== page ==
She was sentenced in February with eight other youth activists, but was not present in court. After her arrest on 12 April, she appealed the sentence, and her lawyers were hoping she would be released pending trial.

A lawyer herself, Al-Masry is a member of the Revolutionary Socialists group, and only two days before her imprisonment she received a prestigious French human rights award that goes to lawyers defending human rights.

The committee of the Ludovic Trarieux International Human Rights Prize said on 26 June it had decided to honour Al-Masry in 2014 for her role in defending human rights in Egypt and getting jailed as a result under presidents Mubarak, Morsi and Al-Sisi. The same award was given to the late South African president Nelson Mandela while he was serving 27 years in jail.

Also on Sunday, a Cairo court announced it would start looking on 22 July into the appeal made by 26 activists who were sentenced in absentia to 15 years imprisonment for taking part in an unauthorised protest and attacking a police officer a few days after the protest law was issued by former prime minister Hazem Al-Beblawi in November.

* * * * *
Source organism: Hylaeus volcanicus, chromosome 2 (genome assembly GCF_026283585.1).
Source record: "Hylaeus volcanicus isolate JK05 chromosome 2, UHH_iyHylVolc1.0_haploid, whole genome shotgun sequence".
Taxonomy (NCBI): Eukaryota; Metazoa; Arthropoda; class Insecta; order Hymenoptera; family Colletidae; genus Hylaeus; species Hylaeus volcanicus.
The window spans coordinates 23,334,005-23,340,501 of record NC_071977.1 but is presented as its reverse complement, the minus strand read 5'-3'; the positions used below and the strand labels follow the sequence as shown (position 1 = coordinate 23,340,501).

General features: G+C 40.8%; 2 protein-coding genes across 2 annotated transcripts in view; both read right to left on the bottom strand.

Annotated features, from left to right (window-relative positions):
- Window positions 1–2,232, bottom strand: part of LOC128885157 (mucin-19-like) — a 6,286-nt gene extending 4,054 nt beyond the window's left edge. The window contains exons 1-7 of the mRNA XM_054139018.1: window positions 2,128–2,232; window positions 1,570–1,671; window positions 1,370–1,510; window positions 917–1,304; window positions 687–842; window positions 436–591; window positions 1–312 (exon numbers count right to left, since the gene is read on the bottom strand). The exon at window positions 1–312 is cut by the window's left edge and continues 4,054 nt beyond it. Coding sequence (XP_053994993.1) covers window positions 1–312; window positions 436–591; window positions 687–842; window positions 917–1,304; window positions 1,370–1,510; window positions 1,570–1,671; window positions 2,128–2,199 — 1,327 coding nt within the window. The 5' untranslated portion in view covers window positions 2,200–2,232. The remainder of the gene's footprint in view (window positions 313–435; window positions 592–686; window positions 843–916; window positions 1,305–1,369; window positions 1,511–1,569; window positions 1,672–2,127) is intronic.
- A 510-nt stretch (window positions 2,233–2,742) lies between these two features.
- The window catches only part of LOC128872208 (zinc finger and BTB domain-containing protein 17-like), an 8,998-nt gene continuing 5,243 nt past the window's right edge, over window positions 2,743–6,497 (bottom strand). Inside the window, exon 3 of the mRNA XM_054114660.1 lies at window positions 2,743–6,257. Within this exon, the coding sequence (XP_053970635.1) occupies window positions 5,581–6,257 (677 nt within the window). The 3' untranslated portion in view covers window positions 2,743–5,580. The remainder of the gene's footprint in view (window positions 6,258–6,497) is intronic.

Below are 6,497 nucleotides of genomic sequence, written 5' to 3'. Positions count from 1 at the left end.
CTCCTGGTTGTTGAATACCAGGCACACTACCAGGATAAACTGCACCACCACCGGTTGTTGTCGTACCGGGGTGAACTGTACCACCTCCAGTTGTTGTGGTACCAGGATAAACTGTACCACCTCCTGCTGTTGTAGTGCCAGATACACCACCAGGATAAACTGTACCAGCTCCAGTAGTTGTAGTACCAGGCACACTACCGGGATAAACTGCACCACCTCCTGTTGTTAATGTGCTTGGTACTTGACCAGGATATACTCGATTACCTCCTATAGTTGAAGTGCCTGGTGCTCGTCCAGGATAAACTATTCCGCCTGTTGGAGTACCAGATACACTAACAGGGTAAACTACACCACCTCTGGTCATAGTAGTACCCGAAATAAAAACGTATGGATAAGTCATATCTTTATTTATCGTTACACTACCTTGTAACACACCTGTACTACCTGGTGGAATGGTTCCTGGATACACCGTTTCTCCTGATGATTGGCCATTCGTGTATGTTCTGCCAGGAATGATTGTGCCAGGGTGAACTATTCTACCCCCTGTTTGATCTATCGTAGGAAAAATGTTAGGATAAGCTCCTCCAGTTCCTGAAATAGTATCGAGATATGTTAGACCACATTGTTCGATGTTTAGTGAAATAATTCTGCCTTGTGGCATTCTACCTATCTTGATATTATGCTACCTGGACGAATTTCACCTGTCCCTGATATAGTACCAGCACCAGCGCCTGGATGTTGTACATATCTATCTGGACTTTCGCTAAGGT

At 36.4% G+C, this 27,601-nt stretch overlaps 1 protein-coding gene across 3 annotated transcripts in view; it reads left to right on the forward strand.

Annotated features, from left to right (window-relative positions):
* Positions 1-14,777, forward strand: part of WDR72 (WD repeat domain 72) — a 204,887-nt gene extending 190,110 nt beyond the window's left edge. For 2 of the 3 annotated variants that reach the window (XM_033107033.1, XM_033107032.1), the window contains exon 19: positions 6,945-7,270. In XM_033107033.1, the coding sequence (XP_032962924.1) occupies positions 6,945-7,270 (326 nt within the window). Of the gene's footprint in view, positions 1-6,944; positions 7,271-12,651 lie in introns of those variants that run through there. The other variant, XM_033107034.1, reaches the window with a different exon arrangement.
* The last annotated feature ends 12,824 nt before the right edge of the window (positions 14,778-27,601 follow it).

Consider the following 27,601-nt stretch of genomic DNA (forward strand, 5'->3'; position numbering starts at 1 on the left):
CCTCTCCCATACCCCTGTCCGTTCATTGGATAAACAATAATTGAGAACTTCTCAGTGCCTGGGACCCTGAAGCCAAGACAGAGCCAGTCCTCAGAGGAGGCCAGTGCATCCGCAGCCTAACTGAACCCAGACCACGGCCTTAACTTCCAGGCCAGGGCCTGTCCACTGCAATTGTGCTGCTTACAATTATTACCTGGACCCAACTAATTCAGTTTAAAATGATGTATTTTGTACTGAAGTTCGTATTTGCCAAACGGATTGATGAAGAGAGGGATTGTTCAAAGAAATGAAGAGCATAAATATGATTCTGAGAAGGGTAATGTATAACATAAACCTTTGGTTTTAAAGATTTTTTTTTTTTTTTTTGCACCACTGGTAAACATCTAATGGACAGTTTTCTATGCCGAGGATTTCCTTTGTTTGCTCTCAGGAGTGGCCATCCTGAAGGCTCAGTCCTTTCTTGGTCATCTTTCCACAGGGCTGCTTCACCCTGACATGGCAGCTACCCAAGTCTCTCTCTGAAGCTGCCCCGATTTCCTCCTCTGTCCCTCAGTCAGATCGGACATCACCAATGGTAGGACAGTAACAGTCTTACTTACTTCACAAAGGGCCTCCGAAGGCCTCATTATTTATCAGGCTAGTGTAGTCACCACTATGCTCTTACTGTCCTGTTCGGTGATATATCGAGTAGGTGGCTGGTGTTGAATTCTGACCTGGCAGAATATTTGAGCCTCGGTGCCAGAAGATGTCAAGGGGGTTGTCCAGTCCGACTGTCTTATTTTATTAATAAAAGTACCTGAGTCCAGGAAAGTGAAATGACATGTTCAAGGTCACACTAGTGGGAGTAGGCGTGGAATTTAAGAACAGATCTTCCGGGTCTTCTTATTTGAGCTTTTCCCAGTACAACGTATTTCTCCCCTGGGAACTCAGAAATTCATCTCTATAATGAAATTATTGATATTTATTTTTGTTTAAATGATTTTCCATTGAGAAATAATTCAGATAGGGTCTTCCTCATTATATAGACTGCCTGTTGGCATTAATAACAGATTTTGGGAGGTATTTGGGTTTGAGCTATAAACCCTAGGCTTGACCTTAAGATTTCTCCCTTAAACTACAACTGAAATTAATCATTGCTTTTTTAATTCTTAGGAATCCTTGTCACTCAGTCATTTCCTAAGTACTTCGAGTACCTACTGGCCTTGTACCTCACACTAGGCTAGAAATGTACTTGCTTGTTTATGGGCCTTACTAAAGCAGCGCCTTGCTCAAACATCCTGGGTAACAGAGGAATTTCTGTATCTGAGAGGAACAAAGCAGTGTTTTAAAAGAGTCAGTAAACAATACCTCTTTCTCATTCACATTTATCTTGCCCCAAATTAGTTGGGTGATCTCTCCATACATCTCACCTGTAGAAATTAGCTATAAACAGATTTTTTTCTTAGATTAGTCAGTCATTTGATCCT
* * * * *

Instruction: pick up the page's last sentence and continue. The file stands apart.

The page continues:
They include prominent blogger and radical activist Alaa Abdel-Fattah, who was arrested with two other defendants immediately after the sentence was issued on 12 June while trying to get into the court. The judge decided to hold an early session at 9 am, and when he came into the courtroom and found no lawyers or defendants, he sentenced all 26 to 15 years imprisonment in absentia.

Alaa’s sister, Sanaa, is among the activists who were arrested on 21 June in front of Al-Ittihadiyya Palace, and whose trial has been adjourned until 13 September.